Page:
Other studies and modeling work have come to similar conclusions, albeit with somewhat different numbers (see here and here). The basic idea: Cutting emissions can make a modest difference in sea-level rise in the near term, but the real impact comes after 2100.

A few takeaways from these studies:

1) We're going to need to adapt to sea-level rise no matter what we do on carbon emissions. Even the "optimistic" scenario in the NCAR paper still envisions sea-levels rising roughly 11 inches by 2100. That's assuming we cut emissions drastically and the ice sheets don't do anything too unpredictable. Even then, New York City will have a bigger flood zone than it does today. Storm surges on the coasts will be much larger. Low-lying areas will be at greater risk. In Bangladesh, for instance, the area prone to severe flooding would increase by 69 percent (pdf) with just a foot of sea-level rise. 

2) That said, cutting emissions can make a significant difference this century. Keeping sea-level rise a foot or two lower than it otherwise might be is nothing to sneeze at. As this map of New York City shows, the flood zone increases dramatically with each additional foot of sea-level rise. A city like Norfolk, Va. could get swamped entirely by a Category 3 hurricane if ocean levels rose by two to five feet. Florida's adaptation costs go up by billions of dollars with each additional foot of sea-level rise. Every little bit helps.

3) Sea-level rise is likely a much bigger problem for future generations. Not to get too morbid, but I'll probably be dead by 2100. So will most people reading this blog. So the main question at issue here is whether we want to leave our descendants a relatively stable coastline or an unstable one.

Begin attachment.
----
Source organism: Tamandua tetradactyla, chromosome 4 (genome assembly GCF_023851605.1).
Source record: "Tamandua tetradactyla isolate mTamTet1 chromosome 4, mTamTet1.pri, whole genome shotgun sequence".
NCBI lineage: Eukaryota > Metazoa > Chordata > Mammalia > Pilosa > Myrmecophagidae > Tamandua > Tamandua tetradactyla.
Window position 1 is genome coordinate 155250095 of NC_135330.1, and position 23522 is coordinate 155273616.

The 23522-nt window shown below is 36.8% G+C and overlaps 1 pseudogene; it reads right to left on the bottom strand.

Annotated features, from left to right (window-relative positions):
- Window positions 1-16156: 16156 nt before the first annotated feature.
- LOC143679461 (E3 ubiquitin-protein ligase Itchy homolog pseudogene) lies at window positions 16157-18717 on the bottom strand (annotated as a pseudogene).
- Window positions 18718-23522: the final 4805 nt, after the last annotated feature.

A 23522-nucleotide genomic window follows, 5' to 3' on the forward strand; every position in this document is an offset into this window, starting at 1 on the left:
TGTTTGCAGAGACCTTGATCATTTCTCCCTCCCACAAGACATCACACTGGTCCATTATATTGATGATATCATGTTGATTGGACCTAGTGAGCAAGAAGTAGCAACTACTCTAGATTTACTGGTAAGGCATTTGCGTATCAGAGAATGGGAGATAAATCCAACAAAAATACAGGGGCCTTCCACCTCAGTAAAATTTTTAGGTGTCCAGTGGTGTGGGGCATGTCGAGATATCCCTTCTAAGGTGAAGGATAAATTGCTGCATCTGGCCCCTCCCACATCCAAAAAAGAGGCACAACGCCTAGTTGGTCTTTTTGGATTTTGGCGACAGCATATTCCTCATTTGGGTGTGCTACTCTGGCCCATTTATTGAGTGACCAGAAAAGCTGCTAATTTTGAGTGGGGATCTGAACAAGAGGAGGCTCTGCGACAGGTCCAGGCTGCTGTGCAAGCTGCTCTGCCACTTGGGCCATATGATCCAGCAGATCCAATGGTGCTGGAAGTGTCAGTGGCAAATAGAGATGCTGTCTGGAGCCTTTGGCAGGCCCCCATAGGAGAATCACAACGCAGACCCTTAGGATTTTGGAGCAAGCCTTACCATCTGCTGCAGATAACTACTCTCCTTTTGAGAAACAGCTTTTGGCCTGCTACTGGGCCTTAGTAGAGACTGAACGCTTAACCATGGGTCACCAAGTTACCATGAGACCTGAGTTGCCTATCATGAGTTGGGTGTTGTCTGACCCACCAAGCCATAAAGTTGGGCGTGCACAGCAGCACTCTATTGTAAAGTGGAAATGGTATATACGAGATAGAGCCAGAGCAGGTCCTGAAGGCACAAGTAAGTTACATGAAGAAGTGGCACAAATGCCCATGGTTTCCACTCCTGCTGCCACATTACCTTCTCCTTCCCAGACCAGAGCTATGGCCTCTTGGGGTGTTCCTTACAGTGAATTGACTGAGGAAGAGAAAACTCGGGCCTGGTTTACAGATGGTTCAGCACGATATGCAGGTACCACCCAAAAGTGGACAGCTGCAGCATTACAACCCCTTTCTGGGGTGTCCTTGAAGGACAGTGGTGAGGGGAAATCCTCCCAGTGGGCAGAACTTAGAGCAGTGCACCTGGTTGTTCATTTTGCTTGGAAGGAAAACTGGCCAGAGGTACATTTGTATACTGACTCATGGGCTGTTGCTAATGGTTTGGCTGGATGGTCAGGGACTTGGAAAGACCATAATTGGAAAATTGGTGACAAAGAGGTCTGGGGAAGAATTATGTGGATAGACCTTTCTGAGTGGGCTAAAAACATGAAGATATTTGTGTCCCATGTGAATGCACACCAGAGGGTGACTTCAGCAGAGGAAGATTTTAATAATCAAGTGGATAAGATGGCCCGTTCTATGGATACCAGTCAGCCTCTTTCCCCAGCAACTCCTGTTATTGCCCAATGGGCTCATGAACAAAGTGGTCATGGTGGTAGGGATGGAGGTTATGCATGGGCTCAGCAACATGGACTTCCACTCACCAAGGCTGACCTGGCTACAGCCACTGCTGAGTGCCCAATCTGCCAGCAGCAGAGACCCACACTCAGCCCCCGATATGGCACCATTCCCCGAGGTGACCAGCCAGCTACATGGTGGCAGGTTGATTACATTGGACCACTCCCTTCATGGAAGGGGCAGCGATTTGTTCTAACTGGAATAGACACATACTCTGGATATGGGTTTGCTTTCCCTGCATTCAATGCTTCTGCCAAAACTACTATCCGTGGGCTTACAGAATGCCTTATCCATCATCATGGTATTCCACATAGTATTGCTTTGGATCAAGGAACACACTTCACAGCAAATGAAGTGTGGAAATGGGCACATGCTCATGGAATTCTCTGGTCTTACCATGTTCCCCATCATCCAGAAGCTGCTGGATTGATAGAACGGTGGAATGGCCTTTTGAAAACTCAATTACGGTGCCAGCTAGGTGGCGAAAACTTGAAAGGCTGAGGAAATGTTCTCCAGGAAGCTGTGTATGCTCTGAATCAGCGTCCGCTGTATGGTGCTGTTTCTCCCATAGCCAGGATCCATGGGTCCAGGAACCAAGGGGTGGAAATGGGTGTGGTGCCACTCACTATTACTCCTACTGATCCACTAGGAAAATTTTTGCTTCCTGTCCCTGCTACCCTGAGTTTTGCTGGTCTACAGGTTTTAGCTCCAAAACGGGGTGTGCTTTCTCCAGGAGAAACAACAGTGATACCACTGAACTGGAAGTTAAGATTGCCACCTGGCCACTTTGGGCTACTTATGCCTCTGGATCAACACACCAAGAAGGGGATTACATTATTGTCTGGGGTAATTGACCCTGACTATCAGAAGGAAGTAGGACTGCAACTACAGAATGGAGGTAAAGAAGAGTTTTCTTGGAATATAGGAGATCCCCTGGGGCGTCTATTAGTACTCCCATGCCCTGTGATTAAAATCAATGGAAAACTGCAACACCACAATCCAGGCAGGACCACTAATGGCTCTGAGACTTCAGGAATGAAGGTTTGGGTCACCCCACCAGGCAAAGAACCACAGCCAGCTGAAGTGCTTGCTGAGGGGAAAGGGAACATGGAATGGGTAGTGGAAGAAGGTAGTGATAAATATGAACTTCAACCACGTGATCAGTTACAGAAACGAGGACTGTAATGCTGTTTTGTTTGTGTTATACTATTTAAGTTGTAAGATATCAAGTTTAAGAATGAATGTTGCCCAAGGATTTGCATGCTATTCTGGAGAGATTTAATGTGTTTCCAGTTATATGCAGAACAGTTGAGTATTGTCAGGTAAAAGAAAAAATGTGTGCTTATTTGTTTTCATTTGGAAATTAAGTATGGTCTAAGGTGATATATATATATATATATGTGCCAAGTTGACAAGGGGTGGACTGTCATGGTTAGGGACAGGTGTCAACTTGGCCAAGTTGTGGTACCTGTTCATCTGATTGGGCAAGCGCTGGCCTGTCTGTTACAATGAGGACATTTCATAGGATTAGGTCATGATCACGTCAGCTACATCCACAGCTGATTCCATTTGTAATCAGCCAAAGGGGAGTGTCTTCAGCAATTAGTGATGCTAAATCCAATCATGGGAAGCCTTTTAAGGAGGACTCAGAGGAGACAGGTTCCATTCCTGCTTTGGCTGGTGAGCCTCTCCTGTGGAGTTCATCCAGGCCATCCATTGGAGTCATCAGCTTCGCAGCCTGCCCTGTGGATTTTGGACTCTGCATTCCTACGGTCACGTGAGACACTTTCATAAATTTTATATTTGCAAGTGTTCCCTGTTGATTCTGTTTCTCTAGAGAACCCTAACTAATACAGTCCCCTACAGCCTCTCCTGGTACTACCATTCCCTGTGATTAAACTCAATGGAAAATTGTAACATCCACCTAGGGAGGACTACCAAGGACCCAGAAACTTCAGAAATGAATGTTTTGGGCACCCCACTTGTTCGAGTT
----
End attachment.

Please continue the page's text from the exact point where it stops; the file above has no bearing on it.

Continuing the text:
According to NCAR projections, sea levels could rise as much as 34 feet, or nine meters, by 2300 if emissions continue unchecked (though modeling projections that far out have very large uncertainties, so don't take this as a definitive number). To get a sense of what a nine-meter rise would look like, check out this interactive map. South Florida would be underwater. So would New Orleans. And Shanghai. And the Netherlands. And Bangladesh. But this is also 200 years in the future. That's a big reason why climate change is such a difficult problem to deal with.

Further reading:

 — Credit due to Roger Pielke Jr. for asking this question in the first place. His post cites a study showing a much smaller effect on sea-level rise by 2100 if we cut emissions, though that study doesn't looking at the impacts from melting glaciers and ice caps. The newer NCAR study tries to include those effects (though, as noted, that increases the uncertainty).

 — A look at why the United States is unprepared to adapt to climate disasters like sea-level rise.

 — Why Hurricane Sandy should get us thinking more seriously about climate change, sea levels, and storm surges.

 — A list of cities expected to get hit hardest by rising sea levels.